Windows for Warfare – more info on Win2k's Navy carrier gig
Win2k to launch missiles, planes, monitor systems
More details have emerged of the Win2k-running US Navy aircraft carrier we reported as being planned back in July. According to Government Computer News the CVN 77 will commence construction in February next year, and will be commissioned, running 'Son of Windows,' in 2008.
Roll that seven year period back instead of forward, and it'd be reasonable for you to wonder how on earth the Navy knows what it's buying into. Microsoft has produced three major OS revs since then, and in 1993 hadn't even started imagining Windows 2000. Rationally, the decision must have been based on faith that Microsoft will be able to deliver a robust, standardised operating system that can be used for CVN 77's IT infrastructure, and that the Navy will therefore be able to benefit from the cost-savings in training, procurement and maintenance associated with commodity operating systems.
In Microsoft's defence we should point out that this is they way these contracts generally go - large supplier (e.g. IBM) promises it'll work several years down the line, but for most of that period it's expensive slideware. Then when it ships, late, it probably doesn't work anyway.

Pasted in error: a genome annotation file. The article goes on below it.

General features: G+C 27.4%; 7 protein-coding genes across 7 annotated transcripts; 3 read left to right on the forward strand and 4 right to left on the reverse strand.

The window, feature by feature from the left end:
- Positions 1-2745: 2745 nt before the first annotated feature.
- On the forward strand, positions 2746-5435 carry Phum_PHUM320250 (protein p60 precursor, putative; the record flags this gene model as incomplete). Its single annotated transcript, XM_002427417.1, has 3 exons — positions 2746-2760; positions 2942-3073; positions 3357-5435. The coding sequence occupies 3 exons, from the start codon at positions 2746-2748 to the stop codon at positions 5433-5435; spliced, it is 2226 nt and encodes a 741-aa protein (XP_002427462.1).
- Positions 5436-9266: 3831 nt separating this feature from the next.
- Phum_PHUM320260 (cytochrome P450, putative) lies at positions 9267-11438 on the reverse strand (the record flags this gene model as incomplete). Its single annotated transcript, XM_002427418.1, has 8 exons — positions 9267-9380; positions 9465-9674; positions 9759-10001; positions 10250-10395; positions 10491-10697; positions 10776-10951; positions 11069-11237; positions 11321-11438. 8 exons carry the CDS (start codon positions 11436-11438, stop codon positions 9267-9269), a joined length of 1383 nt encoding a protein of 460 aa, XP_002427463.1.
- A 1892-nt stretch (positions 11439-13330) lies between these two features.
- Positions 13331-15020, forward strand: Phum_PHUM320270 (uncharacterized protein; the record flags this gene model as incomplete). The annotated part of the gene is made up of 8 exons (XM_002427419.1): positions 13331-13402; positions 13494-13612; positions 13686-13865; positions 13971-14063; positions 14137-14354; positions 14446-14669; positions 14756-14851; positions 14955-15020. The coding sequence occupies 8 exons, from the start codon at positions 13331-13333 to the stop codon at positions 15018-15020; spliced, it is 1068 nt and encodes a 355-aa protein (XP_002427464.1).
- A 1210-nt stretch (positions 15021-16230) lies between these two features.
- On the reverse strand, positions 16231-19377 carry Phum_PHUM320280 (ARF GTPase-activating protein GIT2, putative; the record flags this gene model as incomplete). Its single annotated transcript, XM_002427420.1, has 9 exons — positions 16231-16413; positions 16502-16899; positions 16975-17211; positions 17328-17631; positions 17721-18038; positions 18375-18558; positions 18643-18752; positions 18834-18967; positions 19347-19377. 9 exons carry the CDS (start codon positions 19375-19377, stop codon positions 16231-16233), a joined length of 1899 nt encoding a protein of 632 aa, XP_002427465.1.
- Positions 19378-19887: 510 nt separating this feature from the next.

Microsoft is working as a subcontractor with Lockheed Martin to develop the carrier's integrated warfare systems, and 'Windows for Warfare' will run a variety of systems, including communications, aircraft and weapons launchers, and ship's electronics.
The difference, according to GCN. is that one OS can be used to run many operations, whereas the existing situation is that you've got different software running different systems. Lockheed Martin says Microsoft was chosen for the gig because it had "a lot of insight that could help Lockheed Martin stay current with commercial technology." Ominously, a Microsoft Government (an ominous thought in itself) spokesman says: "This is a new area for us."
More interestingly, retired admiral Willie Williamson, who is now business strategy executive director for Microsoft Government, says "Microsoft software could let the ship’s crew know when there’s a pending failure in a ship’s engineering system, for example." Which makes it clear Microsoft will have to put a lot of development effort into real time monitoring and control systems. Which might be Win2k, Jim, but not as we know it. It becomes even more clearly an act of faith if you ask yourself how many vehicle manufacturers currently use a Microsoft OS to control their systems, rather than just to run non mission critical entertainment and navigation plug-ins. None, did we hear? But we're sure the Navy knows best. ®
* Attention. Before mailing us all the gags that could be associated with the above story, consider the possibility that we already know most of them. Maybe we thought the story was such a sitter it would be cheap to put them in, OK?
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